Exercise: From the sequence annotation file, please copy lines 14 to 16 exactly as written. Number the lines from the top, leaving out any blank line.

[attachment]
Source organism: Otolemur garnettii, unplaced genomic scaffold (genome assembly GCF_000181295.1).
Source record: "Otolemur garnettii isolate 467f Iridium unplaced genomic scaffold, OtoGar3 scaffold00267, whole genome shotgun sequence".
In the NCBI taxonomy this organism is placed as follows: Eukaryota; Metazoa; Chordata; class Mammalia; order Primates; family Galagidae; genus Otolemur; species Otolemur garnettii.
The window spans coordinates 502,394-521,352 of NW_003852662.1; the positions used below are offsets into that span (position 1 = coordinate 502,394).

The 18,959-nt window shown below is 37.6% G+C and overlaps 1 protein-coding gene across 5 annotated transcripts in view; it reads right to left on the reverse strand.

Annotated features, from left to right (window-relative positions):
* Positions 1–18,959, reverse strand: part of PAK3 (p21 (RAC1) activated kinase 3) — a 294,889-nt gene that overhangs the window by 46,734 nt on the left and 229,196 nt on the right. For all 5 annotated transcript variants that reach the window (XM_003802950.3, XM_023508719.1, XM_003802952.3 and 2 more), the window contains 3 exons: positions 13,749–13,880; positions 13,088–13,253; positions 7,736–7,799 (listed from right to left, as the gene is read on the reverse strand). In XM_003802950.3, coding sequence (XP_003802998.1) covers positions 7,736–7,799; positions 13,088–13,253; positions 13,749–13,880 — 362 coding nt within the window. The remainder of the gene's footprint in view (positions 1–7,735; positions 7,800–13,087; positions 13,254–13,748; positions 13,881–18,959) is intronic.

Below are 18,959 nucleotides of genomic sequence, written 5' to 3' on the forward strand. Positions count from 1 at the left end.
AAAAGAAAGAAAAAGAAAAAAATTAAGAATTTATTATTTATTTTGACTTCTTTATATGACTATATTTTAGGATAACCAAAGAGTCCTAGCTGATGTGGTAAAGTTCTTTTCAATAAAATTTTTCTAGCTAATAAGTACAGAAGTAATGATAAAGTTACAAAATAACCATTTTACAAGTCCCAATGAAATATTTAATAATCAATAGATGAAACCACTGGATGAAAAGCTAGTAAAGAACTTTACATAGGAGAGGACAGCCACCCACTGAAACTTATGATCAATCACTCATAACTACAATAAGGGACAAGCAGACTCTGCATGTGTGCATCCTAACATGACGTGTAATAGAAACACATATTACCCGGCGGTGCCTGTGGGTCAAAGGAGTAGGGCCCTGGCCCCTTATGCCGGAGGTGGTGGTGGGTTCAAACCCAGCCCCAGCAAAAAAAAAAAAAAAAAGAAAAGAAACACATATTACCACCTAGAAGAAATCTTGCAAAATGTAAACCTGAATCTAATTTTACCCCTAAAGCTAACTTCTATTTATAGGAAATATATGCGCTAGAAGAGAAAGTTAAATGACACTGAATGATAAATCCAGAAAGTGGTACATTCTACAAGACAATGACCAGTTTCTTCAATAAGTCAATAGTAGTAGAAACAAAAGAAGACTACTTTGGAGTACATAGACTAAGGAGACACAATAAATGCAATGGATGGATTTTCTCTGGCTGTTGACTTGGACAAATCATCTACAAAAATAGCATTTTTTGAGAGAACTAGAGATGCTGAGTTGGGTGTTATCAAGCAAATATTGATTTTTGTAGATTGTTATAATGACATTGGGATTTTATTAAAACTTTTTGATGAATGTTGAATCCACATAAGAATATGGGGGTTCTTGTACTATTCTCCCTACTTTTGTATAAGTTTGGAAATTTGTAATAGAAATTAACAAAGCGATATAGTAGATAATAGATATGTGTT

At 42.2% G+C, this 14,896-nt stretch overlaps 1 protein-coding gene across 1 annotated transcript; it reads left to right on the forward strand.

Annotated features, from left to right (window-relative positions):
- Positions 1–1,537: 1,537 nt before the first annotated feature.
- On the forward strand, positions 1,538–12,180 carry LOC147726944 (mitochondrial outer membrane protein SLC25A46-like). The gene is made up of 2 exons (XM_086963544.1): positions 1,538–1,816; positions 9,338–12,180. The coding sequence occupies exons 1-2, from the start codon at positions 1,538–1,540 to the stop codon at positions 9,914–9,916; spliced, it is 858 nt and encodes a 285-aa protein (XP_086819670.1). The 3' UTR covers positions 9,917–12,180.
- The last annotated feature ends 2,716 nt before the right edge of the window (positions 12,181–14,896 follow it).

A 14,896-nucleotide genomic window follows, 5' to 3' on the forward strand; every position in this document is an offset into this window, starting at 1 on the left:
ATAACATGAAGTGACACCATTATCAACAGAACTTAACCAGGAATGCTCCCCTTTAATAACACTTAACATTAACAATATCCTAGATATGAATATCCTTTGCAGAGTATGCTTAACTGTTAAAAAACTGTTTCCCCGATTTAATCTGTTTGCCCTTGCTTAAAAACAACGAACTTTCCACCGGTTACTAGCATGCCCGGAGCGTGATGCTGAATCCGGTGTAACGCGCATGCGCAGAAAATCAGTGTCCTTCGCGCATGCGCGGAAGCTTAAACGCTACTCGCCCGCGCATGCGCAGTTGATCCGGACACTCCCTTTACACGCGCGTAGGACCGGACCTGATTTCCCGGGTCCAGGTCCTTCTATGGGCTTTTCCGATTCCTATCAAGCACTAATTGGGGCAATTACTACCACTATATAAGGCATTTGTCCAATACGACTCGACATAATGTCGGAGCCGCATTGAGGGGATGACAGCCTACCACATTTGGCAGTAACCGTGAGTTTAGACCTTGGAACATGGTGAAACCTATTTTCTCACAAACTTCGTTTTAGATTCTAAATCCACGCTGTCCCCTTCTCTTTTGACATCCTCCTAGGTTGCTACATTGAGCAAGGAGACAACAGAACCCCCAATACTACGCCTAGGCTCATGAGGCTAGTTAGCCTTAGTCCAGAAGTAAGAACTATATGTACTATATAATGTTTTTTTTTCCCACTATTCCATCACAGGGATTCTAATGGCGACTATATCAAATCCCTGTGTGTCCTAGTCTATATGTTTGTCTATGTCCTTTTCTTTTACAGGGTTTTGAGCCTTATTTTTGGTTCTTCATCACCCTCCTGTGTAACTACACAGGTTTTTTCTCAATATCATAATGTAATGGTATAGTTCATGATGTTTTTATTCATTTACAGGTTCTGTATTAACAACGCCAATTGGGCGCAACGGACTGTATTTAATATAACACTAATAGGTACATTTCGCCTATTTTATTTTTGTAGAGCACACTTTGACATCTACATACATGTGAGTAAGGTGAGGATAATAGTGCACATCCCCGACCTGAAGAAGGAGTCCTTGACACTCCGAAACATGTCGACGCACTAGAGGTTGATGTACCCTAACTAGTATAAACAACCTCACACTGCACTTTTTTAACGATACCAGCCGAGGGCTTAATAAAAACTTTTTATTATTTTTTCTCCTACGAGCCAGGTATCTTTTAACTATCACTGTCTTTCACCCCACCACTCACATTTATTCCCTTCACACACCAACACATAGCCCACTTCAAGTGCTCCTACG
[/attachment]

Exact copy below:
- The last annotated feature ends 2,716 nt before the right edge of the window (positions 12,181–14,896 follow it).

A 14,896-nucleotide genomic window follows, 5' to 3' on the forward strand; every position in this document is an offset into this window, starting at 1 on the left:
ATAACATGAAGTGACACCATTATCAACAGAACTTAACCAGGAATGCTCCCCTTTAATAACACTTAACATTAACAATATCCTAGATATGAATATCCTTTGCAGAGTATGCTTAACTGTTAAAAAACTGTTTCCCCGATTTAATCTGTTTGCCCTTGCTTAAAAACAACGAACTTTCCACCGGTTACTAGCATGCCCGGAGCGTGATGCTGAATCCGGTGTAACGCGCATGCGCAGAAAATCAGTGTCCTTCGCGCATGCGCGGAAGCTTAAACGCTACTCGCCCGCGCATGCGCAGTTGATCCGGACACTCCCTTTACACGCGCGTAGGACCGGACCTGATTTCCCGGGTCCAGGTCCTTCTATGGGCTTTTCCGATTCCTATCAAGCACTAATTGGGGCAATTACTACCACTATATAAGGCATTTGTCCAATACGACTCGACATAATGTCGGAGCCGCATTGAGGGGATGACAGCCTACCACATTTGGCAGTAACCGTGAGTTTAGACCTTGGAACATGGTGAAACCTATTTTCTCACAAACTTCGTTTTAGATTCTAAATCCACGCTGTCCCCTTCTCTTTTGACATCCTCCTAGGTTGCTACATTGAGCAAGGAGACAACAGAACCCCCAATACTACGCCTAGGCTCATGAGGCTAGTTAGCCTTAGTCCAGAAGTAAGAACTATATGTACTATATAATGTTTTTTTTTCCCACTATTCCATCACAGGGATTCTAATGGCGACTATATCAAATCCCTGTGTGTCCTAGTCTATATGTTTGTCTATGTCCTTTTCTTTTACAGGGTTTTGAGCCTTATTTTTGGTTCTTCATCACCCTCCTGTGTAACTACACAGGTTTTTTCTCAATATCATAATGTAATGGTATAGTTCATGATGTTTTTATTCATTTACAGGTTCTGTATTAACAACGCCAATTGGGCGCAACGGACTGTATTTAATATAACACTAATAGGTACATTTCGCCTATTTTATTTTTGTAGAGCACACTTTGACATCTACATACATGTGAGTAAGGTGAGGATAATAGTGCACATCCCCGACCTGAAGAAGGAGTCCTTGACACTCCGAAACATGTCGACGCACTAGAGGTTGATGTACCCTAACTAGTATAAACAACCTCACACTGCACTTTTTTAACGATACCAGCCGAGGGCTTAATAAAAACTTTTTATTATTTTTTCTCCTACGAGCCAGGTATCTTTTAACTATCACTGTCTTTCACCCCACCACTCACATTTATTCCCTTCACACACCAACACATAGCCCACTTCAAGTGCTCCTACG